C++ Walkthrough: Simple analysis using the Draw command (10 minutes)
It may be that all the analysis tasks that your supervisor will ask you
to do can be performed using the tools you learned about in The Basics:
the Draw command, the
Treeviewer, the FitPanel, and other simple
techniques discussed in the early chapters of the ROOT Users
However, it’s more likely that these simple commands will only be useful
when you get started; for example, you can draw a histogram of just one
variable to see what the histogram limits might be in C++. Let’s start
with the same tasks you did with
If you didn’t copy the example n-tuple file, do so now:
> cp ~seligman/root-class/experiment.root $PWD
If you don’t already have the sample ROOT
TTree file open, open it with
the following command:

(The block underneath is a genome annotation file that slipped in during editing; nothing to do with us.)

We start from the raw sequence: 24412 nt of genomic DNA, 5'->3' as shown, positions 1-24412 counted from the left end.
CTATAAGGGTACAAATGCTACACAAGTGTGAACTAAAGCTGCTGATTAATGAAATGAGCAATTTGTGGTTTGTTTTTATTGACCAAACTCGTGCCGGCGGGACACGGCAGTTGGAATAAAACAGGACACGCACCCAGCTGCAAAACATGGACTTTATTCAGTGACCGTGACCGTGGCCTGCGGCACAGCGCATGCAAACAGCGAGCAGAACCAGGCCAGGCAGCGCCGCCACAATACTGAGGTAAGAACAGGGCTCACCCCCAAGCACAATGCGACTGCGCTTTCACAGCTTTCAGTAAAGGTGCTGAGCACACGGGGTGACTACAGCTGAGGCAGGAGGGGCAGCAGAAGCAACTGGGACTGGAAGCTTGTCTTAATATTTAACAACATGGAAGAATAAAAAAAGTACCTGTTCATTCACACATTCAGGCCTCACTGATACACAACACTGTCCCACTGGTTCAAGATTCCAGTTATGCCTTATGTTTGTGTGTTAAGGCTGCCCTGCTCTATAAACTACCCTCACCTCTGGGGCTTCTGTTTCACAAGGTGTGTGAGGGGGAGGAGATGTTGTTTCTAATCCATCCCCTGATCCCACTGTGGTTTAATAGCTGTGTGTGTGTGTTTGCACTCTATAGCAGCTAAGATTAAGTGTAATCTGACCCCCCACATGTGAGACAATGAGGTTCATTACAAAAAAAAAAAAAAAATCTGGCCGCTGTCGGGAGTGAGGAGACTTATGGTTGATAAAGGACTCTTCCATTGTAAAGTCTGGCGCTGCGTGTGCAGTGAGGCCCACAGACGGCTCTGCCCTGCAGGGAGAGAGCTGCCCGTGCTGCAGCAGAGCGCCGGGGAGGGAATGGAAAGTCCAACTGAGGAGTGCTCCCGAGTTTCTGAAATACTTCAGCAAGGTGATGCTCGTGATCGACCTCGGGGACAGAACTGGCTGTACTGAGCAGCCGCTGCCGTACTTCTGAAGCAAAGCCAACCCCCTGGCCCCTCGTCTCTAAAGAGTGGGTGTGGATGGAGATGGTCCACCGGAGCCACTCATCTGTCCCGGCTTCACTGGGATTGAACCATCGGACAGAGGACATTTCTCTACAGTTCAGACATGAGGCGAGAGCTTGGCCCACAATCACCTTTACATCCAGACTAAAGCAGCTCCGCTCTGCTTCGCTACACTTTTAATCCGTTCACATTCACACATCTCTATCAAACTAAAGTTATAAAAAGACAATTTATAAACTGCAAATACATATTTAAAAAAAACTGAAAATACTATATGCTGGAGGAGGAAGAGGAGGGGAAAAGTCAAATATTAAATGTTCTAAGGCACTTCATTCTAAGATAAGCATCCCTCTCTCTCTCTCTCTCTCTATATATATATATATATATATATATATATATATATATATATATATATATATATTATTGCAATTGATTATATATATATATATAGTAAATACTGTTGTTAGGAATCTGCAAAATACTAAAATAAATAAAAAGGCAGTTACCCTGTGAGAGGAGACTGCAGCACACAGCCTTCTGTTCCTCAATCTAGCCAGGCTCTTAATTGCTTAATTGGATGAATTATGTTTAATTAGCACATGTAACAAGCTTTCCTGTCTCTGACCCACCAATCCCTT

TFile myFile("experiment.root")
You can use the
Scan command to look at the contents of the tree,
instead of using the
If you take a moment to think about it (a habit I strongly encourage),
you may ask how ROOT knows that there’s a variable named
when you didn’t type a command to create it.
The answer is that when you read a file containing ROOT objects (remember the second part of Saving your work?) in an interactive ROOT session, ROOT automatically looks at the objects in the file and creates variables with the same name as the objects.
This is not standard behavior in C++; it isn’t even standard behavior when you’re working with ROOT macros. Don’t become too used to it!
You can also display the
TTree in a different way that doesn’t show the
data, but displays the names of the variables and the size of the
Either way, you can see that the variables stored in the
Create a histogram of one of the variables. For example:
Using the Draw command, make histograms of the other variables.
I duplicate some of the descriptive material from the Treeviewer section, in case you decided to skip the quickie tools and get right into the programming.